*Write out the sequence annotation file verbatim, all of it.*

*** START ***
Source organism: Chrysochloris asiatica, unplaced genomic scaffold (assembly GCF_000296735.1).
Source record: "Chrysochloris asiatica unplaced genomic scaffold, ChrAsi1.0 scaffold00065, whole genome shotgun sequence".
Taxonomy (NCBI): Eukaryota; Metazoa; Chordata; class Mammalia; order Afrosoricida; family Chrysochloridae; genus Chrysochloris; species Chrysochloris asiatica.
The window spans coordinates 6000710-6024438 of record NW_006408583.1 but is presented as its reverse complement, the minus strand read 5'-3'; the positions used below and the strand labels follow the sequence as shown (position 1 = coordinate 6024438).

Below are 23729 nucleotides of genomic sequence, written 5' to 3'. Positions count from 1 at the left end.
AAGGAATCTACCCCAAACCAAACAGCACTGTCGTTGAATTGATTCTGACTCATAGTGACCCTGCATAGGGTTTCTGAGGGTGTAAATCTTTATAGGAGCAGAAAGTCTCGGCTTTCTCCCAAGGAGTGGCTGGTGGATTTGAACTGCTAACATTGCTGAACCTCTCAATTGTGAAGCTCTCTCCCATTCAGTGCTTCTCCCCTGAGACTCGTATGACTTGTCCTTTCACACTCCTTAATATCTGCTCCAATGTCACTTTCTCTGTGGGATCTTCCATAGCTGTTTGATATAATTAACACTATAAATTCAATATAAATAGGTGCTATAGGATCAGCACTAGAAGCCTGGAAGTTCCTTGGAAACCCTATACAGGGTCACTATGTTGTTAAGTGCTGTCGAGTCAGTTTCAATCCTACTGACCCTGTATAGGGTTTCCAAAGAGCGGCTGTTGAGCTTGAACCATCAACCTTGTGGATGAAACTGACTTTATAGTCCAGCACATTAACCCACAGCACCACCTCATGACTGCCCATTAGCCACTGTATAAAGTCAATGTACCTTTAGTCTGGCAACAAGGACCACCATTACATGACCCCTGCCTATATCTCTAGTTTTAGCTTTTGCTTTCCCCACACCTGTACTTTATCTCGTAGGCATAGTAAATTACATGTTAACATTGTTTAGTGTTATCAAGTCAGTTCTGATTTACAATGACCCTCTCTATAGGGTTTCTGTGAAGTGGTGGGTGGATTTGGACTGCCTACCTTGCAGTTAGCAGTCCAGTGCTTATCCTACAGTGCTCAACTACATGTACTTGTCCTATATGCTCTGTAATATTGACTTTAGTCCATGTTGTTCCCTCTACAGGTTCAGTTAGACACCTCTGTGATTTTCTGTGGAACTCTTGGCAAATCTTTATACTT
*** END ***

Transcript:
Source organism: Chrysochloris asiatica, unplaced genomic scaffold (assembly GCF_000296735.1).
Source record: "Chrysochloris asiatica unplaced genomic scaffold, ChrAsi1.0 scaffold00065, whole genome shotgun sequence".
Taxonomy (NCBI): Eukaryota; Metazoa; Chordata; class Mammalia; order Afrosoricida; family Chrysochloridae; genus Chrysochloris; species Chrysochloris asiatica.
The window spans coordinates 6000710-6024438 of record NW_006408583.1 but is presented as its reverse complement, the minus strand read 5'-3'; the positions used below and the strand labels follow the sequence as shown (position 1 = coordinate 6024438).

Below are 23729 nucleotides of genomic sequence, written 5' to 3'. Positions count from 1 at the left end.
AAGGAATCTACCCCAAACCAAACAGCACTGTCGTTGAATTGATTCTGACTCATAGTGACCCTGCATAGGGTTTCTGAGGGTGTAAATCTTTATAGGAGCAGAAAGTCTCGGCTTTCTCCCAAGGAGTGGCTGGTGGATTTGAACTGCTAACATTGCTGAACCTCTCAATTGTGAAGCTCTCTCCCATTCAGTGCTTCTCCCCTGAGACTCGTATGACTTGTCCTTTCACACTCCTTAATATCTGCTCCAATGTCACTTTCTCTGTGGGATCTTCCATAGCTGTTTGATATAATTAACACTATAAATTCAATATAAATAGGTGCTATAGGATCAGCACTAGAAGCCTGGAAGTTCCTTGGAAACCCTATACAGGGTCACTATGTTGTTAAGTGCTGTCGAGTCAGTTTCAATCCTACTGACCCTGTATAGGGTTTCCAAAGAGCGGCTGTTGAGCTTGAACCATCAACCTTGTGGATGAAACTGACTTTATAGTCCAGCACATTAACCCACAGCACCACCTCATGACTGCCCATTAGCCACTGTATAAAGTCAATGTACCTTTAGTCTGGCAACAAGGACCACCATTACATGACCCCTGCCTATATCTCTAGTTTTAGCTTTTGCTTTCCCCACACCTGTACTTTATCTCGTAGGCATAGTAAATTACATGTTAACATTGTTTAGTGTTATCAAGTCAGTTCTGATTTACAATGACCCTCTCTATAGGGTTTCTGTGAAGTGGTGGGTGGATTTGGACTGCCTACCTTGCAGTTAGCAGTCCAGTGCTTATCCTACAGTGCTCAACTACATGTACTTGTCCTATATGCTCTGTAATATTGACTTTAGTCCATGTTGTTCCCTCTACAGGTTCAGTTAGACACCTCTGTGATTTTCTGTGGAACTCTTGGCAAATCTTTATACTT